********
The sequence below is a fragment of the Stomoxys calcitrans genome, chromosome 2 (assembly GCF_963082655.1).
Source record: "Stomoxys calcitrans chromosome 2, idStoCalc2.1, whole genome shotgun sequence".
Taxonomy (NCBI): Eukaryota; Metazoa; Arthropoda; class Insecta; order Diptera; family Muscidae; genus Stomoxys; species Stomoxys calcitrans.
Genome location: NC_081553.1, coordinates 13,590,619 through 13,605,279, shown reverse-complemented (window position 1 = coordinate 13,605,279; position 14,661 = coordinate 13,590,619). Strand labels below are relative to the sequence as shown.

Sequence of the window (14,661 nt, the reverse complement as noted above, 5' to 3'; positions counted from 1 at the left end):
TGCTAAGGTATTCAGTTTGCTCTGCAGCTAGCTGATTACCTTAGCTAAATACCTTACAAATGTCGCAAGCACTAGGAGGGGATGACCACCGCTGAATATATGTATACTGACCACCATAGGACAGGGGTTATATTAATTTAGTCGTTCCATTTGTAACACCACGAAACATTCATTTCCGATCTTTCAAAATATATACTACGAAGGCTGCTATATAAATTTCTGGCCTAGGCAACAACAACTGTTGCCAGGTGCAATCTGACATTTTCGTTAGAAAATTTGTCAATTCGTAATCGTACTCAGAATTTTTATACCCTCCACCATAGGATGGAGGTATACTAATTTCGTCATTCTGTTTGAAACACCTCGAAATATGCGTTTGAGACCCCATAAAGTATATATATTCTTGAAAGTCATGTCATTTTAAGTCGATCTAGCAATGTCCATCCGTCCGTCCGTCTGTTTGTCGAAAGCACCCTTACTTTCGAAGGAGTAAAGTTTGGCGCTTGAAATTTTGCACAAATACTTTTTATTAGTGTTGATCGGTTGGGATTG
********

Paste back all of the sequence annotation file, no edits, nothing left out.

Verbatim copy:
The sequence below is a fragment of the Stomoxys calcitrans genome, chromosome 2 (assembly GCF_963082655.1).
Source record: "Stomoxys calcitrans chromosome 2, idStoCalc2.1, whole genome shotgun sequence".
Taxonomy (NCBI): Eukaryota; Metazoa; Arthropoda; class Insecta; order Diptera; family Muscidae; genus Stomoxys; species Stomoxys calcitrans.
Genome location: NC_081553.1, coordinates 13,590,619 through 13,605,279, shown reverse-complemented (window position 1 = coordinate 13,605,279; position 14,661 = coordinate 13,590,619). Strand labels below are relative to the sequence as shown.

Sequence of the window (14,661 nt, the reverse complement as noted above, 5' to 3'; positions counted from 1 at the left end):
TGCTAAGGTATTCAGTTTGCTCTGCAGCTAGCTGATTACCTTAGCTAAATACCTTACAAATGTCGCAAGCACTAGGAGGGGATGACCACCGCTGAATATATGTATACTGACCACCATAGGACAGGGGTTATATTAATTTAGTCGTTCCATTTGTAACACCACGAAACATTCATTTCCGATCTTTCAAAATATATACTACGAAGGCTGCTATATAAATTTCTGGCCTAGGCAACAACAACTGTTGCCAGGTGCAATCTGACATTTTCGTTAGAAAATTTGTCAATTCGTAATCGTACTCAGAATTTTTATACCCTCCACCATAGGATGGAGGTATACTAATTTCGTCATTCTGTTTGAAACACCTCGAAATATGCGTTTGAGACCCCATAAAGTATATATATTCTTGAAAGTCATGTCATTTTAAGTCGATCTAGCAATGTCCATCCGTCCGTCCGTCTGTTTGTCGAAAGCACCCTTACTTTCGAAGGAGTAAAGTTTGGCGCTTGAAATTTTGCACAAATACTTTTTATTAGTGTTGATCGGTTGGGATTG